Run Like Hell! Review - Screenshot 1 of 3

Thanks to frighteningly ubiquitous smartphones, endless runners have become quite literally a dime a dozen. However, rather than attempting to separate itself from this pack, Run Like Hell! embraces its heritage, taking some serious cues from popular titles in the well-worn genre. But does its adherence to tradition see it take out first place, or should it have spent a few more years in training?

The gameplay in Mass Creation’s latest is exactly as you’d expect. You’ll be constantly hurtling to the right, attempting to outrun a group of angry island savages. Along your travels, you’ll encounter all manner of inconveniently placed logs and totem poles that’ll require precisely timed jumps in order to surmount. What’s more, successfully sliding under low hanging platforms is key to escape.

If you ever make a mistake, however, you won’t simply die immediately; rather, you’ll be docked a few precious seconds, which can only be regained through perfect performance. Power-ups are also littered throughout the levels which allow you to either speed up your own movement, or slow down your attackers. These athletic aids help to balance the difficulty, while also adding a neat, if slight, layer of strategy.

Run Like Hell! Review - Screenshot 2 of 3

There is certainly fun to be had with these simple mechanics. Indeed, timing a jump so that your intrepid hero rolls perfectly onto the top of a platform is incredibly satisfying. However, the controls aren’t always appropriately fine-tuned for the task. While you’ll certainly never feel like you don’t have proper control over the action, the whole exercise does feel a bit sluggish.

What’s more, the levels in the title’s campaign mode are all much too long for their own good, with some of the worst offenders taking up to two minutes to complete. This is compounded by a lack of diversity, which often makes it difficult to tell which section of a stage you’re playing. Ultimately, it’s a fool’s errand to attempt to remember the layout of the challenges, so replaying them constantly makes the title’s campaign a brief, but still painful, exercise in frustration.

In short, the fleeting moments of momentum-based mirth are far outweighed by the otherwise overwhelmingly rage-inducing runs. However, in many ways, the endless arcade mode fixes a lot of these issues. The randomly generated levels give the platforming more room to breathe, and also mean that you’re not stuck repeating unmemorable sections for extended periods of time. Unfortunately, the overall lack of variety is still glaringly obvious; ducking under the exact same set of platforms gets very old, very quick.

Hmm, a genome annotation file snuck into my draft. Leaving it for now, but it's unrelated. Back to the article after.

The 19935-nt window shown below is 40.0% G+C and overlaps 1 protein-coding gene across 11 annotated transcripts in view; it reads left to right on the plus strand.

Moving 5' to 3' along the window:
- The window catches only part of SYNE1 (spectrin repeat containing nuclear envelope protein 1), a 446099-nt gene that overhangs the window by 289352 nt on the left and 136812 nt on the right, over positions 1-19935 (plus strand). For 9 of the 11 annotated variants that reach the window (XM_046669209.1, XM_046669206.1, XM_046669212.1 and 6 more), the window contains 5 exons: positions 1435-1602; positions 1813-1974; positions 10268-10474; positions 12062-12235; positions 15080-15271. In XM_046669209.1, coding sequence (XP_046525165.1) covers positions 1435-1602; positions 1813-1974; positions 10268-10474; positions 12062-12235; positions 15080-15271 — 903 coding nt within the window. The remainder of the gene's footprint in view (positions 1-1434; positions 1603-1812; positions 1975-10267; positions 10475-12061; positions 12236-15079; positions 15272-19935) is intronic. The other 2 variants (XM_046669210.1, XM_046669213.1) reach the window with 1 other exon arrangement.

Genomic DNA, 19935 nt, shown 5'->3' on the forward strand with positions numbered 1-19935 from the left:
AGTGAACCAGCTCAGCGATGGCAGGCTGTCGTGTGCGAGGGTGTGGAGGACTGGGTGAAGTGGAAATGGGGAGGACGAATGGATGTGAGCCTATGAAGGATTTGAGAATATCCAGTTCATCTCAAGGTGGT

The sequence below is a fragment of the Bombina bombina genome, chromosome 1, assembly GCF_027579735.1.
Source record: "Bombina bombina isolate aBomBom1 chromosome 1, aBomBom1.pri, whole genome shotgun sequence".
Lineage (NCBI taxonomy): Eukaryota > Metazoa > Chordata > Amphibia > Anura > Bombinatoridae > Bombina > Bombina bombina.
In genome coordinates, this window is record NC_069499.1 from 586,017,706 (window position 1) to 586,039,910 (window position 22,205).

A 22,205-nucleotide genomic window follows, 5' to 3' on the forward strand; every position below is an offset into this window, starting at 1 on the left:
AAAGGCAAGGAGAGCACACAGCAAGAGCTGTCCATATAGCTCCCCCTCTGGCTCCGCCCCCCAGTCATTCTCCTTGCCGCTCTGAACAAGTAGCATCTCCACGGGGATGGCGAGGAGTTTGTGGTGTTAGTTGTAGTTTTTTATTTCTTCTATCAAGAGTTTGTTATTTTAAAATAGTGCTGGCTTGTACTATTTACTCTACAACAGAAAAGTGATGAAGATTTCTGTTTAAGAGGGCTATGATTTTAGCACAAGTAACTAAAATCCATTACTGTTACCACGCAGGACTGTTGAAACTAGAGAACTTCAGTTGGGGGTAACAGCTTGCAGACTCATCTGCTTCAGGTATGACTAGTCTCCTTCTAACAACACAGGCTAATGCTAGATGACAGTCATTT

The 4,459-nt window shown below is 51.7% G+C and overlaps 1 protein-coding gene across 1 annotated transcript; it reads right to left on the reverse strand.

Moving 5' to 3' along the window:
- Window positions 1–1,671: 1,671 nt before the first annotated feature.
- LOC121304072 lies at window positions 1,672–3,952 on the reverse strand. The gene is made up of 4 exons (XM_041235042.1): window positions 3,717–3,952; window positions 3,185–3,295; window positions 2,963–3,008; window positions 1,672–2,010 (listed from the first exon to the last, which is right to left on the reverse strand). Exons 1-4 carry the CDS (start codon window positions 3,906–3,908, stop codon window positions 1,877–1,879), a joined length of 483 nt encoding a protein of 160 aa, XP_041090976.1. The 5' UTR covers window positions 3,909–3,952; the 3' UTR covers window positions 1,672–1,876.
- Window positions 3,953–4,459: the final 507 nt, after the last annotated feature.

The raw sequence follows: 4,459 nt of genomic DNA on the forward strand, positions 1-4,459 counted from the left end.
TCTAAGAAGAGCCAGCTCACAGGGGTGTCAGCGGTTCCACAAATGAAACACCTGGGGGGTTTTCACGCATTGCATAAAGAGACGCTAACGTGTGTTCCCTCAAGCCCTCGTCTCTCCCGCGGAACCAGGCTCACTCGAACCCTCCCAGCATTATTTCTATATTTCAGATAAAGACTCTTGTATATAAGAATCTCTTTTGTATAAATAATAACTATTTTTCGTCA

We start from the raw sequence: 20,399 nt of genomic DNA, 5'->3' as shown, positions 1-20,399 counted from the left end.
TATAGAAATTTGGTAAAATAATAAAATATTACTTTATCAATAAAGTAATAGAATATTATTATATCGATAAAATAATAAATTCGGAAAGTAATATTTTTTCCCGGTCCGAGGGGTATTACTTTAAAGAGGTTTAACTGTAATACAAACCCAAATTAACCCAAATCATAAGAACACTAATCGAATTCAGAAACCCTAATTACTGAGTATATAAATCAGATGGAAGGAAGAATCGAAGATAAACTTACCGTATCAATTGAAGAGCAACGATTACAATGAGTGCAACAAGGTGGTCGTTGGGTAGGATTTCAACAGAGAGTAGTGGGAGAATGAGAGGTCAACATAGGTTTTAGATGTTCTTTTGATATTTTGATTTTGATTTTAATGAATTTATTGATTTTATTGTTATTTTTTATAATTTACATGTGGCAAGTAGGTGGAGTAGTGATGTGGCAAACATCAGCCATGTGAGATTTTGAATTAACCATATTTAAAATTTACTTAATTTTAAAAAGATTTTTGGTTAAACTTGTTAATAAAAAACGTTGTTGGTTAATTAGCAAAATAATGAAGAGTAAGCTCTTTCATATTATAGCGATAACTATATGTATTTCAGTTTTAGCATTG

Run Like Hell! Review - Screenshot 3 of 3

The title also features an online mode that sees you competing against other runners. This is a remarkably robust feature, which includes both a catch-all versus style game, as well as daily and weekly challenges. Surprisingly, competing against other players can be quite fun. However, the competitive cacophony can sometimes get a little crowded, making it difficult to tell which of the runners you should be paying attention to. While there are several other characters – unlockable through an in-game currency – it can still be quite difficult to properly get your bearings in this mode.

From a presentational standpoint, the game is entirely adequate. The graphics are bright, bold, and have a pleasant cartoony charm, with short animated story sections providing a nice context for the action. Similarly, the soundtrack – which consists almost entirely of tribal drum beats – does a relatively good job of emphasising the fast pace, but is unlikely to be remembered once you put the system down.


Run Like Hell! is alarmingly close to being a competent endless runner. However, a lack of diversity coupled with a frequently frustrating campaign mode means that it never really transcends the ubiquitous genre. Its pleasant presentation and relatively enjoyable online mode just aren’t enough to make up for its bland mechanics and pedestrian platforming.